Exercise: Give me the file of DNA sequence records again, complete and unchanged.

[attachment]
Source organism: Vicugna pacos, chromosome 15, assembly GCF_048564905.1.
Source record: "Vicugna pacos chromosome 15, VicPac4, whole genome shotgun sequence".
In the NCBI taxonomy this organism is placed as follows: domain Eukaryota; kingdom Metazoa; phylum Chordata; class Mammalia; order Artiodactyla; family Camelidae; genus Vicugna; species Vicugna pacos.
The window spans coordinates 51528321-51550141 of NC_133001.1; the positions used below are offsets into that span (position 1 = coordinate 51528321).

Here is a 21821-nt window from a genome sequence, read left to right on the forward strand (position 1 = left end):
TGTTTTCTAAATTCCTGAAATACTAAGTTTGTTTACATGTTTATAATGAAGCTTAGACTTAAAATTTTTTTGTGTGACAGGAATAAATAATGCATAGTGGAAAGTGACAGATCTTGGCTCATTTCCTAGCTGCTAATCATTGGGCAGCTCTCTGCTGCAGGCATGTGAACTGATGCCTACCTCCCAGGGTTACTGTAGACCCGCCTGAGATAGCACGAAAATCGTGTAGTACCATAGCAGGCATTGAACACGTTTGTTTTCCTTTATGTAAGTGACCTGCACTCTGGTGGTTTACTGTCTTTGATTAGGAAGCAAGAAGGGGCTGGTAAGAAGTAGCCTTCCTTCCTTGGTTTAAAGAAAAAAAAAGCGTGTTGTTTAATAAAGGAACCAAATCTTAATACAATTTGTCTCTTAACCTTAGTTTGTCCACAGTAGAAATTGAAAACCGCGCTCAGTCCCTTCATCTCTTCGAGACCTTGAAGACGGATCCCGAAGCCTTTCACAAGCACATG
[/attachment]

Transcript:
Source organism: Vicugna pacos, chromosome 15, assembly GCF_048564905.1.
Source record: "Vicugna pacos chromosome 15, VicPac4, whole genome shotgun sequence".
In the NCBI taxonomy this organism is placed as follows: domain Eukaryota; kingdom Metazoa; phylum Chordata; class Mammalia; order Artiodactyla; family Camelidae; genus Vicugna; species Vicugna pacos.
The window spans coordinates 51528321-51550141 of NC_133001.1; the positions used below are offsets into that span (position 1 = coordinate 51528321).

Here is a 21821-nt window from a genome sequence, read left to right on the forward strand (position 1 = left end):
TGTTTTCTAAATTCCTGAAATACTAAGTTTGTTTACATGTTTATAATGAAGCTTAGACTTAAAATTTTTTTGTGTGACAGGAATAAATAATGCATAGTGGAAAGTGACAGATCTTGGCTCATTTCCTAGCTGCTAATCATTGGGCAGCTCTCTGCTGCAGGCATGTGAACTGATGCCTACCTCCCAGGGTTACTGTAGACCCGCCTGAGATAGCACGAAAATCGTGTAGTACCATAGCAGGCATTGAACACGTTTGTTTTCCTTTATGTAAGTGACCTGCACTCTGGTGGTTTACTGTCTTTGATTAGGAAGCAAGAAGGGGCTGGTAAGAAGTAGCCTTCCTTCCTTGGTTTAAAGAAAAAAAAAGCGTGTTGTTTAATAAAGGAACCAAATCTTAATACAATTTGTCTCTTAACCTTAGTTTGTCCACAGTAGAAATTGAAAACCGCGCTCAGTCCCTTCATCTCTTCGAGACCTTGAAGACGGATCCCGAAGCCTTTCACAAGCACATG